A Brief History of Kang, Part 37: Kang Apocrypha 1: Whatever Happened to the Scarlet Centurion?
In Avengers Annual #2, Rama-Tut became the Scarlet Centurion in a different time-line, and then convinced that Earth's Avengers to defeat all of the existing superhumans for the good of the planet. Then our Avengers came to that earth and managed to defeat them and the Centurion. But there are other worlds besides that one...
One of them is What If? Vol. 1 #29. In this reality, the Avengers of our world never entered this reality. Instead, the Centurion tells them that they must disband. After the Hulk gets furious at this idea, the Avengers subdue him so that the Centurion can capture him. They then decide that they should perhaps break up. Iron Man, Giant-Man and the Wasp reveal their secret identities and head back to civilian life, and Thor zips off to Asgard.
Thor and Tony Stark are vaguely uneasy about the whole thing. Thor is worried about earth and Tony is bored, missing his Iron Man identity. The Centurion returns to earth in a Kang-like spaceship, not to bring the paradise to earth he promised, but rather to conquer it. Stark is watching his threats on TV, and swears to fight the Centurion with a new suit of armor. An unknown blonde man walks in and tells him to carry the fight to the Centurion, and that Giant-Man and the Wasp would join him.
After a brief struggle, the Centurion defeats them all. The blonde stranger (whom we know as Dr. Don Blake) then shouts a few threats, taps his walking stick (on the Centurion, no less!) and turns into Thor. Thor is not amused at being used by the Centurion, and lays into him. The Centurion knows he can't beat Thor playing fair and so tries to run back to his ship, saying (rather stupidly) that he had much better weaponry in his vessel. Thor wisely flies in front of him, and the Centurion uses a Kang-like trick in his aura of "pure radiation". Thor absorbs the attack with Mjolnir and throws it back at him, and then knocks him out. While Iron Man suggests that the Avengers re-form, the others aren't interested and go their own ways. Iron Man thinks that they might be right in light of what they did in the name of heroism, but believes that the Avengers could have been something noble.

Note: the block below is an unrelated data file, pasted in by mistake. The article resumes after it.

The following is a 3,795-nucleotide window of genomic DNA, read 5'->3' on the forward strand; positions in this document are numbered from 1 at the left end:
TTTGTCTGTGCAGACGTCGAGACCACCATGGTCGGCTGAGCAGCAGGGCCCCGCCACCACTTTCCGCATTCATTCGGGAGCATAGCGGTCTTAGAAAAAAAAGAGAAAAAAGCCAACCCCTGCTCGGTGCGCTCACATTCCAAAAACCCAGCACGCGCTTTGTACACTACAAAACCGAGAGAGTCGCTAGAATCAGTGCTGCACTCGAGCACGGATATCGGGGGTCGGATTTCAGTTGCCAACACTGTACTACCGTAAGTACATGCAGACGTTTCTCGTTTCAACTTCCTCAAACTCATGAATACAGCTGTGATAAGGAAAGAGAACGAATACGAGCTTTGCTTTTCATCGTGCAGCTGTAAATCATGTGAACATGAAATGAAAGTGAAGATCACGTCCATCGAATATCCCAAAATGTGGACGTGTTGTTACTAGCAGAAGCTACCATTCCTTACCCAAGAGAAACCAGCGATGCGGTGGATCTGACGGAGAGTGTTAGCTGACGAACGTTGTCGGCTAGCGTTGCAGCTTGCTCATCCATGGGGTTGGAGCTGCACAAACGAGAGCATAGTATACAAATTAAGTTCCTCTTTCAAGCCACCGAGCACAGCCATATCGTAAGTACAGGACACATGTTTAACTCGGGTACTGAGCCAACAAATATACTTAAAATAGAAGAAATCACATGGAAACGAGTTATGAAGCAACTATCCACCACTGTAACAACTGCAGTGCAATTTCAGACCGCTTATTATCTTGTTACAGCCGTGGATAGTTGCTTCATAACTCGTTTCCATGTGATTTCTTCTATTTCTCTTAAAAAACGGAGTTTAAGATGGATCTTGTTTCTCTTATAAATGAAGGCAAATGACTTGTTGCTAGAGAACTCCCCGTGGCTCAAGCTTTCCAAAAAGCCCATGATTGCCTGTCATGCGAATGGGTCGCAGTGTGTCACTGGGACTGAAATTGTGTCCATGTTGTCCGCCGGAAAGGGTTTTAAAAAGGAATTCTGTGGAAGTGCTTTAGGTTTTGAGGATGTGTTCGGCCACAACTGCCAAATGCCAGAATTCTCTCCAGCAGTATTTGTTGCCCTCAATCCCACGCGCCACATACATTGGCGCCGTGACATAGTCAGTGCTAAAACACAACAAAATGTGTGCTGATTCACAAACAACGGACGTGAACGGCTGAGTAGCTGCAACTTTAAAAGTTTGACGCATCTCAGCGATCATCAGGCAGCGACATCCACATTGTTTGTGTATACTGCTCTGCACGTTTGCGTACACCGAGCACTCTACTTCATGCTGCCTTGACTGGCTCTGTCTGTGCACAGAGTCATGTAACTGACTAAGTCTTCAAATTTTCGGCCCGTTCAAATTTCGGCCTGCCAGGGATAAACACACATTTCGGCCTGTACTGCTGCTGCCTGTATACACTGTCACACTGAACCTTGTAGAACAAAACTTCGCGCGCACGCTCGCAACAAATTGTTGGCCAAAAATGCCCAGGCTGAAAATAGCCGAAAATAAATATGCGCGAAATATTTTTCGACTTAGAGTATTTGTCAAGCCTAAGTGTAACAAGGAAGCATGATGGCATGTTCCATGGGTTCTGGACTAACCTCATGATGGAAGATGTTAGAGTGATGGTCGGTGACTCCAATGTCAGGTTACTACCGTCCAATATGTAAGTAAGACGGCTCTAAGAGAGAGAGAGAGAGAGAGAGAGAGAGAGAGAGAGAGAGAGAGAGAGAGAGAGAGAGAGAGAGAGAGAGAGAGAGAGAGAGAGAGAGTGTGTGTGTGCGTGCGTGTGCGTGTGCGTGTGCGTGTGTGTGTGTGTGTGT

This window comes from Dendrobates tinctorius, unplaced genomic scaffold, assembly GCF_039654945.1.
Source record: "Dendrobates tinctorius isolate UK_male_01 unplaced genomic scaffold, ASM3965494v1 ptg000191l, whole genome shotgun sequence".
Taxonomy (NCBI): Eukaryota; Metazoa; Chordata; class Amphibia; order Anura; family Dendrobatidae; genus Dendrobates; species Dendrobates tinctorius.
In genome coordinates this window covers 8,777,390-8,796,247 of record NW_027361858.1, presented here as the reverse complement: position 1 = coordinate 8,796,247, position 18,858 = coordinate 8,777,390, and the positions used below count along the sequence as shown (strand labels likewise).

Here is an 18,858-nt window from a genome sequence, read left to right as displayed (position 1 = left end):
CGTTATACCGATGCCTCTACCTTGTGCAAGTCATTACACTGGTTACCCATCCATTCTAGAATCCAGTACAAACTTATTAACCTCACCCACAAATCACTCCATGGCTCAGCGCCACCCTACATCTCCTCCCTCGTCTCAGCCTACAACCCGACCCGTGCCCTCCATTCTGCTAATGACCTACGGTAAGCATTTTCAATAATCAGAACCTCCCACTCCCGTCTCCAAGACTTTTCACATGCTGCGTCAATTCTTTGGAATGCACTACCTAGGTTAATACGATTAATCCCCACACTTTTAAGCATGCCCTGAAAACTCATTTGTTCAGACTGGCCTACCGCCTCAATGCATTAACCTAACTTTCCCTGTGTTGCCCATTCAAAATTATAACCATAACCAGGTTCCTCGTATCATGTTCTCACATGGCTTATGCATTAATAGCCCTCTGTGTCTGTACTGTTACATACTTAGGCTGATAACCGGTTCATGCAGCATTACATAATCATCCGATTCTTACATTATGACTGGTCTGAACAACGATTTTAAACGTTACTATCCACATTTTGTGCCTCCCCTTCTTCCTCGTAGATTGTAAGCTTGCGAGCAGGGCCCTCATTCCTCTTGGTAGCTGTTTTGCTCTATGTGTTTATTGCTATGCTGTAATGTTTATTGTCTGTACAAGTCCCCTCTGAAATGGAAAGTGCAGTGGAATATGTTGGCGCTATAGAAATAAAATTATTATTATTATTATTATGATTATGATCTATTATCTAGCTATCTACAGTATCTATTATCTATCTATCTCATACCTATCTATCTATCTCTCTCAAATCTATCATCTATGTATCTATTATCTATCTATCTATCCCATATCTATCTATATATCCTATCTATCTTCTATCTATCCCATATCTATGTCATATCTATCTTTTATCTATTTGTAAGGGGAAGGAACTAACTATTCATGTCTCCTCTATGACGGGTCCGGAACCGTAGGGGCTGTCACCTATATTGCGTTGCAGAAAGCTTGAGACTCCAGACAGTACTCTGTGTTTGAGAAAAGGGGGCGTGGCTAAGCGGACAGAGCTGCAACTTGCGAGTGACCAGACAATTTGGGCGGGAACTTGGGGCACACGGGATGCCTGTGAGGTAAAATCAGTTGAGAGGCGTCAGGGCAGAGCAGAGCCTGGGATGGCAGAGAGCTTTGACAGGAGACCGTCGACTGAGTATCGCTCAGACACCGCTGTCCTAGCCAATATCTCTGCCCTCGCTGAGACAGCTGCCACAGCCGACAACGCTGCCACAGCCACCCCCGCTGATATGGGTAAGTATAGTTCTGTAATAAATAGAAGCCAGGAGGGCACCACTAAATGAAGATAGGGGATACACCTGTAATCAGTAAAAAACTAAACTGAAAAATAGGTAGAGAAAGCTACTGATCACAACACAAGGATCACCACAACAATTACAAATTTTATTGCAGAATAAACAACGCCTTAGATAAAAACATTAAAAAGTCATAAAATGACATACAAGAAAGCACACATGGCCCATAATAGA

This 19-page story had 8 pages of old information in it, so this wasn't exactly a classic, but it was OK overall. The best feature was the cover, a Michael Golden stunner featuring the Avengers over the bodies of all their fallen foes. I actually wouldn't mind revisiting this world to see what happened when future generations of super-powered characters appeared in a world without the X-Men, Avengers, Fantastic Four or Dr. Doom.
On the world of the heroes known as the Squadron Supreme, one of their greatest foes was the time-travelling conqueror known as...the Scarlet Centurion!
Yup, the Centurion plays a very Kang-like role for the Squad. We first see him in issue 2 of the Squad's miniseries. The Squad is just beginning their "Utopia Program", where they decided to take over America for a year in an effort to restore it after the Overmind had nearly destroyed it. A hologram of him appears before the Squadron, telling them that he was about to invade their earth. This time, he knew he would succeed because the earth was on the brink of collapse. He was eager to add the Squad's time to his list of conquests after they had thwarted him on three separate occasions. Hyperion tells him that if he dared to attack the earth at its weakest point, he would personally hunt him down through time and kill him with his bare hands. The Centurion realizes that he's serious, and after giving them some sour grapes excuses, withdraws his threat.